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Bast Fibers of the World

November 28, 2019 - March 14, 2020

     This exhibition focuses on bast-fiber textiles, introducing fabrics that are made of plant fibers collected from all over the world, mainly from Africa and Japan. The cloth shown on the front page of the catalog looks like a Paul Klee painting but was woven by Bushoong tribe people from Kuba Kingdom, located in the Democratic Republic of Congo. This appliquéd skirt, called N'tchak, is an important cloth used as womens’ costume and also as a shroud. It is made of raffia palm fibers.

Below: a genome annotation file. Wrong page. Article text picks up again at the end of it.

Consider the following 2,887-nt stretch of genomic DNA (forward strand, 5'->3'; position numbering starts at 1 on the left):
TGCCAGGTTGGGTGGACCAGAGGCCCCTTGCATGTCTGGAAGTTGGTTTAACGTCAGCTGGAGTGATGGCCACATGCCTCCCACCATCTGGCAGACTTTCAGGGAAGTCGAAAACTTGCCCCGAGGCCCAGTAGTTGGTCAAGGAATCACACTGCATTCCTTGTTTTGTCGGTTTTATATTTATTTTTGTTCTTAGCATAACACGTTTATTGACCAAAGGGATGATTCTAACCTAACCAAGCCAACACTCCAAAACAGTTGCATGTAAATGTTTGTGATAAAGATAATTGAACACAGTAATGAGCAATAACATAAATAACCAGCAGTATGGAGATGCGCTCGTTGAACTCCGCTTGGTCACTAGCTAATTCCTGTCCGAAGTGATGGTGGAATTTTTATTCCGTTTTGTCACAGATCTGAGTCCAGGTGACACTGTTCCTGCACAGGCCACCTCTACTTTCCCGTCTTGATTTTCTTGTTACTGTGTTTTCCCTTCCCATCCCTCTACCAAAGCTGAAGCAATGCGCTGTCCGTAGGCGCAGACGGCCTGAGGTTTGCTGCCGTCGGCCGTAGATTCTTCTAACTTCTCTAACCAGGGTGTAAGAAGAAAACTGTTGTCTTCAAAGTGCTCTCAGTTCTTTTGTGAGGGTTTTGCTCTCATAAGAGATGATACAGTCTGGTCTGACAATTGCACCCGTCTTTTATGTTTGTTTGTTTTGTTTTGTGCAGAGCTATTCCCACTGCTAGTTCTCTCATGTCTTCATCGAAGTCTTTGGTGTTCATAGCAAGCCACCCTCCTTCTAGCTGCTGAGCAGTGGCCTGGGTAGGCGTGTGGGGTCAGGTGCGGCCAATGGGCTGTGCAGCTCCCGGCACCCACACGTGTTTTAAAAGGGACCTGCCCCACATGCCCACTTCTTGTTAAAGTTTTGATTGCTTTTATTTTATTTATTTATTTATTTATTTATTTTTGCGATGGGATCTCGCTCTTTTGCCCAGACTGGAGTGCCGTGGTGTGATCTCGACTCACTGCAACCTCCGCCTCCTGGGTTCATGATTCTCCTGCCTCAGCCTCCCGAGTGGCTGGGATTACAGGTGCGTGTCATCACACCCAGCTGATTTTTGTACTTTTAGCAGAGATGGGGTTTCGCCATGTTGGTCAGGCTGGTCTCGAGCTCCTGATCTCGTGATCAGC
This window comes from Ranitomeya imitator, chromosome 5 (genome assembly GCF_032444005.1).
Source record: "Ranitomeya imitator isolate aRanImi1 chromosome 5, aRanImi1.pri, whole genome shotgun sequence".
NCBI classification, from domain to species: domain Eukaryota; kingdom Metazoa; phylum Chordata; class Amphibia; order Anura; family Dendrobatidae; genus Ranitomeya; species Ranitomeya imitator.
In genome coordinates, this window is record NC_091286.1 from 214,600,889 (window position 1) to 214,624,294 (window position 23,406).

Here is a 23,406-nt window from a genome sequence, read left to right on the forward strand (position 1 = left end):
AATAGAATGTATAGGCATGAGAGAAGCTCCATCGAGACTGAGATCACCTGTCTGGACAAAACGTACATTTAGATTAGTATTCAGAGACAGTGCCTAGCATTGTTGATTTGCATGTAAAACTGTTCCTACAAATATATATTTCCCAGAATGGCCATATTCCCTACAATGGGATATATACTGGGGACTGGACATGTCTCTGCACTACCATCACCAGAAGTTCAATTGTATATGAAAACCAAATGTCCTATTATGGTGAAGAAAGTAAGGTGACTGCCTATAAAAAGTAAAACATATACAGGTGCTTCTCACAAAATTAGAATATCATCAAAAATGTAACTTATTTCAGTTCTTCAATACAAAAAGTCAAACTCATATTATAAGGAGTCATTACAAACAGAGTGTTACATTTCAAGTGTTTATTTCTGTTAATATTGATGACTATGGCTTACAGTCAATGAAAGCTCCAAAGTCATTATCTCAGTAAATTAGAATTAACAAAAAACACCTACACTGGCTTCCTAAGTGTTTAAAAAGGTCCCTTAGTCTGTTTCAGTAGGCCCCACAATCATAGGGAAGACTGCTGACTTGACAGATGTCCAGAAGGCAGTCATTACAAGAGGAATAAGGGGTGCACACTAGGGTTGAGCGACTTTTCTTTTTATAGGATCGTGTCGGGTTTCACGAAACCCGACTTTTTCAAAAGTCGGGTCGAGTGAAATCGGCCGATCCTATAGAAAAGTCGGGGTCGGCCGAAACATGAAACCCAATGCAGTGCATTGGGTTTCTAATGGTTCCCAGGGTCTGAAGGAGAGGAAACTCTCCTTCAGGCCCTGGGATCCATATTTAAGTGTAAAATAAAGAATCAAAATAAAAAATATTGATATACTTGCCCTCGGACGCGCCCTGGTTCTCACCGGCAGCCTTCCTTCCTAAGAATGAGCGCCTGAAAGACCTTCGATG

In Japan, local bast-fibers such as taima (hemp), choma (ramie), shina (linden), fuji (wisteria), bashô (banana fiber) and kudzu (Japanese arrowroot) had been widely used before cotton became common to everyday clothing. We can feel the strength of bast-fiber textiles, emanating from the beauty of materials and the patterns produced by those materials. We hope that this exhibition will be the opportunity to rethink the profound relationship between human beings and nature, a relationship that has become more and more tenuous in our contemporary world.